When I was a little girl growing up in suburban Connecticut, my mother drove a ’56 Chevrolet station wagon. My dad drove an Army surplus Jeep to and from the train station commuting to New York City, but this Chevy was our family car. We’d sit in the back and the way back, sans seatbelts, my four siblings and I. Each and every time we drove back into our driveway from an outing, be it a 15 minute one or a two week one, my mother, either from the driver’s seat or the front passenger seat if my dad were driving, would say “Home again, home again, jiggedy jig!” in her sweetest southern accent. It was ritual. It was comforting. It meant we were home, safe and sound.
Well, here I am 50 years later, uttering those same words with joy . . . “Home again, home again, jiggedy jig!” Nell and I are back from a whirlwind jaunt to the East Coast. It was a joyful time filled with family. I got to meet the children of some of my cherished nephew and nieces. Hard to believe that I had not had that honor and pleasure before in the case of some of them. Time is so fleeting and the distance between Kauai and the East Coast seems often too mammoth. We played together and laughed together. We shared stories and pictures. I got to remember all the wonderful times I spent with my nephew and nieces when they were small. I had glimpses of them in their children. I tempted all of them with the notion of all of us playing here on Kauai on the beaches together. Sometime soon, I hope.
And, here is the punchline in this familial rambling ~ each of them, as we pulled into their own driveways after an adventure together, said it ~ yep, “Home again, home again, jiggedy jig,” came rolling off their tongues with the same inflection and affection as it did all those years ago when I was small. Somethings are too good to let go of. Somethings are meant to be passed down through the generations.
My thoughts today revolve around a book I read some time ago and just picked up again today by Anne Scott entitled Serving Fire about rituals and rhythms of the hearth. Now, rituals and rhythms are both subjects near and dear to me, as is my kitchen, which I view as the hearth of our home and often the center of, not just our family, but a community life. In the space of our kitchens we create. Not only meals, but memories. It is there that we spend so much time and energy together. It seems important that there we can also craft ritual to feed our souls, as well as our bodies.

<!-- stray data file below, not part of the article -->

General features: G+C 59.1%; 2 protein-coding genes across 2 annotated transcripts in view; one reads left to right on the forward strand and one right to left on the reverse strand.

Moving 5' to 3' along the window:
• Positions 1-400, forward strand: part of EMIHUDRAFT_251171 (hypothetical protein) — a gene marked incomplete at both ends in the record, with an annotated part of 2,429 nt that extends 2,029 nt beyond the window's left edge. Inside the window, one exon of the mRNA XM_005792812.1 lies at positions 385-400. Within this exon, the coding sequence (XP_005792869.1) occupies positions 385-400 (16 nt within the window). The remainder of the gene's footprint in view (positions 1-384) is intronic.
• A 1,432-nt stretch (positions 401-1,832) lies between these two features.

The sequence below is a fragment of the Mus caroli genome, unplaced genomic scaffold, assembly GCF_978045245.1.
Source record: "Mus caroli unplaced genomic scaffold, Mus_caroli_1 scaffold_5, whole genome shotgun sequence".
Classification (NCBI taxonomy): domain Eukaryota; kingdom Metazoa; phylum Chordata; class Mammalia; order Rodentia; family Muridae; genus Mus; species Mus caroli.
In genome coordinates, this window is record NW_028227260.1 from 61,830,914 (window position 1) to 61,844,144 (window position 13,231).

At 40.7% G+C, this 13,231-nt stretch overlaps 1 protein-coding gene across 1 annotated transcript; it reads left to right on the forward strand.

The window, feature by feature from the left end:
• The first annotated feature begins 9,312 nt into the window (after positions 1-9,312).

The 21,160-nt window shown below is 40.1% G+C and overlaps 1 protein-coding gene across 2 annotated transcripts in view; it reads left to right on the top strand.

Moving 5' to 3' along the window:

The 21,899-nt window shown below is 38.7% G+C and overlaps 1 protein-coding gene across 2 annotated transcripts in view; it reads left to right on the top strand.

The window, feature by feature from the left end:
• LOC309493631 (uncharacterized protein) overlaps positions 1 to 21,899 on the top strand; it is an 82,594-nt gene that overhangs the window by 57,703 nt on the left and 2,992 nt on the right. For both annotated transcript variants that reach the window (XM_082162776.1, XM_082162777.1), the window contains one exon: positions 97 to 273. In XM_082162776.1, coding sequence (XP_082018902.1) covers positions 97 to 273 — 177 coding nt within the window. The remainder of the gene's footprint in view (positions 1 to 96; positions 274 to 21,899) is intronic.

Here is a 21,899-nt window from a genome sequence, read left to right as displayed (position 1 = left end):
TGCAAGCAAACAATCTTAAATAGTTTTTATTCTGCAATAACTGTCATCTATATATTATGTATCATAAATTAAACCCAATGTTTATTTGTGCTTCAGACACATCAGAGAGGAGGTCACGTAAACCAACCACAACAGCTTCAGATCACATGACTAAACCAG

Our lives are so often devoid of nourishing ritual. It is easy to loose our focus, to not pay attention. Listening to jarring music, talking on the telephone, watching television, thinking of tomorrow while we chop and stir in the kitchen are all habits that can get in the way of the deeper practice of cooking. Bringing some ritual into the kitchen is actually a way of coming back to the center of you. And the food you then offer becomes richer nourishment for those to whom we offer it.
Before I prepare a meal, I like to pause and remember where the food comes from, to appreciate the sun and rain, the soil, the farmer who grew the seeds, and my farm team, including my children, who helped to till, plant and nurture the seedlings, my daughter who so often is the one preparing marvelous food for us. Usually we have a bunch of herbs on the counter to bring fragrance, or a small vase of flowers for a visual feast. All this helps to focus and calm us, often in the midst of the chaos that is our full lives.
We need to remember that the “practical” things, like housework and cooking, need not be separate from the “impractical” things like creativity and meditation. We can dig deeper and find the nourishment for our souls in the mundane. When I hang laundry on the line in the sun and trade winds, I see items of clothing from my children and can hold them in my heart while hanging that tee shirt. I can be thankful for the guests who have enjoyed our farm while staying in our cottages when I hang the freshly washed sheets. I can remember a refreshing swim at the beach while putting up a towel I laid on in the sun that afternoon. With that same reverent attitude we can prepare the family meals and bring all who eat those offerings toward wholeness.